Don’t throw up, don’t waste the drugs, she thought. It starts in the stomach and ends up in the brain, but first it must travel through the blood. Human beings were really walking pools of red viscous fluid, so strange, with thin sacs of flesh to contain the circuitry, the constant motion within, while outwardly all appeared so still and permanent. Blood, like some sacrifice to a hideous ancestress, was coded with guilt, manifested in shame. She had not seen menstrual blood in the years since she’d stopped digesting her food.

She wanted to see what her blood looked like; not just the drips of it startled in its tracks; she wanted to see it at work, in motion, spiraling through the veins of the universe, carrying chemicals from her body to the moon.

There were scars on her arms from Bic razors she’d used to scratch the surface, particularly from the summer before ninth grade, when her best friend Meghan had stopped talking to her and she read Catcher in the Rye. Her parents and peers and therapists had called it “attention seeking,” and it was. So was the bulimia, at first, or not so much attention seeking as communicative, expressive, nonetheless, there to be seen. Then it became increasingly alienating, these attempts to have her pain validated, recognized, until the torture became simultaneously an attack on herself and on everyone else. She hurt herself because she could not hurt them.

There were scars from toaster-oven burns that she’d given herself binging on toasted bagels in her parents’ kitchen. It had at first been an accident. She’d hit the top of her hand against the coil. Then halfway through her binge she turned the toaster back on and held her wrist to the electric heat until she couldn’t take it anymore and went to the bathroom to throw up.

There were scars on her knuckles where her incisors had dug when she would shove her fingers down her throat.

It was too much violence. She just wanted to be free. She looked at the burning edge of the blade.

She pressed the knife against the toaster oven scar on her left wrist, then got scared. She didn’t want to die, she just wanted to see her blood. She pressed down, and a light stream of red appeared, as it had with the Bic razor. She was getting good at this. She moved the knife laterally across her wrist, pressing down a little deeper, and there it was, her blood, quenching the flame of the blade.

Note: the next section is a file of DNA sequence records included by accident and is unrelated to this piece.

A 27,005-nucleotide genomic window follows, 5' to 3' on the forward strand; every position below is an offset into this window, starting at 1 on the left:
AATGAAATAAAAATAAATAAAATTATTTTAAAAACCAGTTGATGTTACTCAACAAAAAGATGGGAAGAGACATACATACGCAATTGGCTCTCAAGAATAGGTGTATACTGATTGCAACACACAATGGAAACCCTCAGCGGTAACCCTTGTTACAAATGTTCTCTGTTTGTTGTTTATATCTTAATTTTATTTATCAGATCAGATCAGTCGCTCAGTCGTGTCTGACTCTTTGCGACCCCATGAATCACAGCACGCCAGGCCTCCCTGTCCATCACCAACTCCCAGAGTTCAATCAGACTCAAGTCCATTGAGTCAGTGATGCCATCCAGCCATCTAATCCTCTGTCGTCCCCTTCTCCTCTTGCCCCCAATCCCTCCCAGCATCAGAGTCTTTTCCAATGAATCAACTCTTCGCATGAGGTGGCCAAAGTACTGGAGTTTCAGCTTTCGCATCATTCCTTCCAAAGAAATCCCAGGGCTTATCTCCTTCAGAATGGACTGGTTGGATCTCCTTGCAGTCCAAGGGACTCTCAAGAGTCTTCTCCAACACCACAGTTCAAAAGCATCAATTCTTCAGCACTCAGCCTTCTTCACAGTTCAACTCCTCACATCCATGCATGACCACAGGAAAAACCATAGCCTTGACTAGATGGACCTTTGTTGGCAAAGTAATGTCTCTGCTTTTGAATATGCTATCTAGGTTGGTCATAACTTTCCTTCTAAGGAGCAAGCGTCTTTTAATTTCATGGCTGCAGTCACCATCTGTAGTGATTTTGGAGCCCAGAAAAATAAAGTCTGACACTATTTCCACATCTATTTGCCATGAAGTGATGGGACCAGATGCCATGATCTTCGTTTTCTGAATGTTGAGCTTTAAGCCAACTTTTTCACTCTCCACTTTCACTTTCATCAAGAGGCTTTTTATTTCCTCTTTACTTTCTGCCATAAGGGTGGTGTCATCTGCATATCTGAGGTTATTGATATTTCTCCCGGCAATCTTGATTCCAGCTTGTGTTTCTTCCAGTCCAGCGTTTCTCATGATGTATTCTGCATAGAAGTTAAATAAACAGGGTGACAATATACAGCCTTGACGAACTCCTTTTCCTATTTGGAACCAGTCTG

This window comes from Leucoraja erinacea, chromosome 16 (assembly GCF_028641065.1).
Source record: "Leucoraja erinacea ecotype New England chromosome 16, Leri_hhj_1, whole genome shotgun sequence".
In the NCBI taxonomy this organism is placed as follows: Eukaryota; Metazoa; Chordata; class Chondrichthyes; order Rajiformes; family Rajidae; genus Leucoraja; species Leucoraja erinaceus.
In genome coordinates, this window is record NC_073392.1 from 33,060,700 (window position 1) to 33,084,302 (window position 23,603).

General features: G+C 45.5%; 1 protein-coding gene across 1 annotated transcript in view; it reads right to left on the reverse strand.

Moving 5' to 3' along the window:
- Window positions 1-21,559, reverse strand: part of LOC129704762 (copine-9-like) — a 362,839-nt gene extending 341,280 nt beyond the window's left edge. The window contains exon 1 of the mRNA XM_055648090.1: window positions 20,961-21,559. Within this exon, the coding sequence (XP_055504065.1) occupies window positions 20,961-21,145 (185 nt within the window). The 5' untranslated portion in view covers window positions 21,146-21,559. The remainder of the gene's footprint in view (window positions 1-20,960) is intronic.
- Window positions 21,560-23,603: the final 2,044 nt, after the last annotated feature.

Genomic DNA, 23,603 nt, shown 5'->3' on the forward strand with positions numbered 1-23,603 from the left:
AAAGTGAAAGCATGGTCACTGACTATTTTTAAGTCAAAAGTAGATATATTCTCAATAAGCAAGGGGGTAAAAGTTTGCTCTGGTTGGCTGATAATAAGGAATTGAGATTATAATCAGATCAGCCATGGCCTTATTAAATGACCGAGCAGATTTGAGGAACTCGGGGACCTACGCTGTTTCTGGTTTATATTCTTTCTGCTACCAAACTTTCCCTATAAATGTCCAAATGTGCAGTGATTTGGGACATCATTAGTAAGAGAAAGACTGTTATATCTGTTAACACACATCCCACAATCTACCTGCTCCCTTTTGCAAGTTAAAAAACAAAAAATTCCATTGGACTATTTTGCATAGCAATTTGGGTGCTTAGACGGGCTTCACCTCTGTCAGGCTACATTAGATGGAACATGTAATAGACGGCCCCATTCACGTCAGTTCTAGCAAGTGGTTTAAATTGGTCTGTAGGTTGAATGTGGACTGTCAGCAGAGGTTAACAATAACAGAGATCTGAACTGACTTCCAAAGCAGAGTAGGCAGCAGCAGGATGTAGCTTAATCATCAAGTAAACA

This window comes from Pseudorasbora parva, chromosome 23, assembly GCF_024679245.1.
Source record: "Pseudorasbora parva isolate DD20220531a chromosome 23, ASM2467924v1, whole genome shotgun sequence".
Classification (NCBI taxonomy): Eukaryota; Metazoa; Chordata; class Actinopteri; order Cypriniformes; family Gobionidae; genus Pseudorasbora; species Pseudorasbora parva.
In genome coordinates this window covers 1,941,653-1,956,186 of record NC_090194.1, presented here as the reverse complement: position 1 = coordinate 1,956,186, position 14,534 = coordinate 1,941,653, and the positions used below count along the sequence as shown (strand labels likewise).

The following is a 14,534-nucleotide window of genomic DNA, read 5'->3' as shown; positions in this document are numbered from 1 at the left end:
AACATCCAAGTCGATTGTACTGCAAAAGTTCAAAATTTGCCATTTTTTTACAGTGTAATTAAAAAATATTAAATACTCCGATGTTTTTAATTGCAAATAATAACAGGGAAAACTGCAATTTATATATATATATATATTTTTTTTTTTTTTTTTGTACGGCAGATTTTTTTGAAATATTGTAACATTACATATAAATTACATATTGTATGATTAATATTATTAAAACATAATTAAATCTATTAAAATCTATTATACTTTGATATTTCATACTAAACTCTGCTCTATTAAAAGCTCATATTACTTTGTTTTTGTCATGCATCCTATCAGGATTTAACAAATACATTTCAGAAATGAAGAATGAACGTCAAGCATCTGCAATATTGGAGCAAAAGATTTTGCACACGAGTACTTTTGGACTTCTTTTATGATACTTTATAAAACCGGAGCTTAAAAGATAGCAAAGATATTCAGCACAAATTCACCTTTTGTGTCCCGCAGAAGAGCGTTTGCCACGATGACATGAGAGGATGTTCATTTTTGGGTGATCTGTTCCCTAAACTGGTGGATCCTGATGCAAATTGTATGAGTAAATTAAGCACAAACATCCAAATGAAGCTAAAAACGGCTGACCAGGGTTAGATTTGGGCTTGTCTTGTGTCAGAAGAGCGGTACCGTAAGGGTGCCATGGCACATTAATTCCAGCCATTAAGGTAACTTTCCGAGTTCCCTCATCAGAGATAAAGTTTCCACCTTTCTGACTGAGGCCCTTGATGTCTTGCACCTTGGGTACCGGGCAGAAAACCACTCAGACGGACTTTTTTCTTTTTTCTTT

It was a relief. There was no pain.

She pictured her veins bifurcated like endless roots of the tree of life, splitting only ever into more roots, like Fibonacci spirals, like the idea of eternity, which usually felt like a punishment, but seemed miraculous for once.

“Oh shit.” It was Johno. He had come into the kitchen to get juice.

“I wanted to see my blood,” she explained.

He kneeled down to where she sat on the kitchen floor.

“It’s not too deep,” she told him.

He took his shirt off and tied it around her wrist.

“Why did you do that?” he asked.

“I told you, I wanted to see my blood.”

She started to feel the anguish return.

Grace came into the room.

“She cut her arm,” Johno told Grace.

“Shit Jordanna, why did you do that?”

“I wanted to see my blood.”

Grace paused.

“That kind of makes sense.”

The blood soaked through the shirt slowly, Jordanna watched the fabric darken. She felt the pressure of the wrapping against her wound, felt her skin tighten and the bleeding stop. She sat there all night listening to the sounds of fucking in the other room, and when dawn broke, she had to get out.

The air outside was damp with morning mist. The wet grass brushed against her ankles. When the sun hit the water from some sprinklers, the light refracted into rainbows everywhere. Jordanna stood there with her bandaged arm and stared.


Dahna Cohen-Schwartz is a recent graduate of the MFA program at Manhattanville College, in Purchase, NY. She has spent the past three years working on her first novel, which is a fictionalized account of her real life struggle with bulimia and depression.